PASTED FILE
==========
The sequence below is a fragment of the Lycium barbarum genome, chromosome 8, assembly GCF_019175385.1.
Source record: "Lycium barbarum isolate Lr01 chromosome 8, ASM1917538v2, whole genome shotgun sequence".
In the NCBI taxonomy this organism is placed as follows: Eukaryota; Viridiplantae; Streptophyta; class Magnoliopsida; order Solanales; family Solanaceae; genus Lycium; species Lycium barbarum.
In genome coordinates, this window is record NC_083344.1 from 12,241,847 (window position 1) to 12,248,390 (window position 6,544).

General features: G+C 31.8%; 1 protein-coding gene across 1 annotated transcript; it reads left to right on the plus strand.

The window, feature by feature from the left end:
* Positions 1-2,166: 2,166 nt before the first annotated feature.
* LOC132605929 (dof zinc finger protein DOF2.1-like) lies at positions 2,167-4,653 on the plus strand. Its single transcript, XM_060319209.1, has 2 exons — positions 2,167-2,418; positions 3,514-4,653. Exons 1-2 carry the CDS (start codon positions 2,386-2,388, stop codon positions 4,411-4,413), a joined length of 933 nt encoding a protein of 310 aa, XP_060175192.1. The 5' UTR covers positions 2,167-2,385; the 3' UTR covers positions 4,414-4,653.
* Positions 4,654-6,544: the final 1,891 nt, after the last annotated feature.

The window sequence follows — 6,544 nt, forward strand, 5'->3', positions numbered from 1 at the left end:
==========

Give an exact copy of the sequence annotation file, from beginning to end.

The sequence below is a fragment of the Lycium barbarum genome, chromosome 8, assembly GCF_019175385.1.
Source record: "Lycium barbarum isolate Lr01 chromosome 8, ASM1917538v2, whole genome shotgun sequence".
In the NCBI taxonomy this organism is placed as follows: Eukaryota; Viridiplantae; Streptophyta; class Magnoliopsida; order Solanales; family Solanaceae; genus Lycium; species Lycium barbarum.
In genome coordinates, this window is record NC_083344.1 from 12,241,847 (window position 1) to 12,248,390 (window position 6,544).

General features: G+C 31.8%; 1 protein-coding gene across 1 annotated transcript; it reads left to right on the plus strand.

The window, feature by feature from the left end:
* Positions 1-2,166: 2,166 nt before the first annotated feature.
* LOC132605929 (dof zinc finger protein DOF2.1-like) lies at positions 2,167-4,653 on the plus strand. Its single transcript, XM_060319209.1, has 2 exons — positions 2,167-2,418; positions 3,514-4,653. Exons 1-2 carry the CDS (start codon positions 2,386-2,388, stop codon positions 4,411-4,413), a joined length of 933 nt encoding a protein of 310 aa, XP_060175192.1. The 5' UTR covers positions 2,167-2,385; the 3' UTR covers positions 4,414-4,653.
* Positions 4,654-6,544: the final 1,891 nt, after the last annotated feature.

The window sequence follows — 6,544 nt, forward strand, 5'->3', positions numbered from 1 at the left end: